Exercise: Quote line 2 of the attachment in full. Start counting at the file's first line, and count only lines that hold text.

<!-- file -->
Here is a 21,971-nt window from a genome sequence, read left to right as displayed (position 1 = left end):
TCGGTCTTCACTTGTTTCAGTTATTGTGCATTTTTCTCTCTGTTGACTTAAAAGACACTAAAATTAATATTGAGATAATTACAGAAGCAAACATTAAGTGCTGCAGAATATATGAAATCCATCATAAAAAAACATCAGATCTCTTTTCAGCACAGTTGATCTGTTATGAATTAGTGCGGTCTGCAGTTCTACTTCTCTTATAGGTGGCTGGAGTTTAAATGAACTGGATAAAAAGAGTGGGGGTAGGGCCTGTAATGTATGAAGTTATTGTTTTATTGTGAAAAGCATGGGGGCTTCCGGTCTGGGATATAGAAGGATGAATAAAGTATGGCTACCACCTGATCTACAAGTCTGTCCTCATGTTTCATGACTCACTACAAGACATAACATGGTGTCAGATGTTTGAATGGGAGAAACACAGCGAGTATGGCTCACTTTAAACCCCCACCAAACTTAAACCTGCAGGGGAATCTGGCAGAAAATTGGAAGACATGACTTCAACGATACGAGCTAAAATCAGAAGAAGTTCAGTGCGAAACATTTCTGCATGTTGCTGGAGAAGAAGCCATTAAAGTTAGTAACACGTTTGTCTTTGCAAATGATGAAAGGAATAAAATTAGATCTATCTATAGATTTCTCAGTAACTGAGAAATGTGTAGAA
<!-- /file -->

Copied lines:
TCGGTCTTCACTTGTTTCAGTTATTGTGCATTTTTCTCTCTGTTGACTTAAAAGACACTAAAATTAATATTGAGATAATTACAGAAGCAAACATTAAGTGCTGCAGAATATATGAAATCCATCATAAAAAAACATCAGATCTCTTTTCAGCACAGTTGATCTGTTATGAATTAGTGCGGTCTGCAGTTCTACTTCTCTTATAGGTGGCTGGAGTTTAAATGAACTGGATAAAAAGAGTGGGGGTAGGGCCTGTAATGTATGAAGTTATTGTTTTATTGTGAAAAGCATGGGGGCTTCCGGTCTGGGATATAGAAGGATGAATAAAGTATGGCTACCACCTGATCTACAAGTCTGTCCTCATGTTTCATGACTCACTACAAGACATAACATGGTGTCAGATGTTTGAATGGGAGAAACACAGCGAGTATGGCTCACTTTAAACCCCCACCAAACTTAAACCTGCAGGGGAATCTGGCAGAAAATTGGAAGACATGACTTCAACGATACGAGCTAAAATCAGAAGAAGTTCAGTGCGAAACATTTCTGCATGTTGCTGGAGAAGAAGCCATTAAAGTTAGTAACACGTTTGTCTTTGCAAATGATGAAAGGAATAAAATTAGATCTATCTATAGATTTCTCAGTAACTGAGAAATGTGTAGAA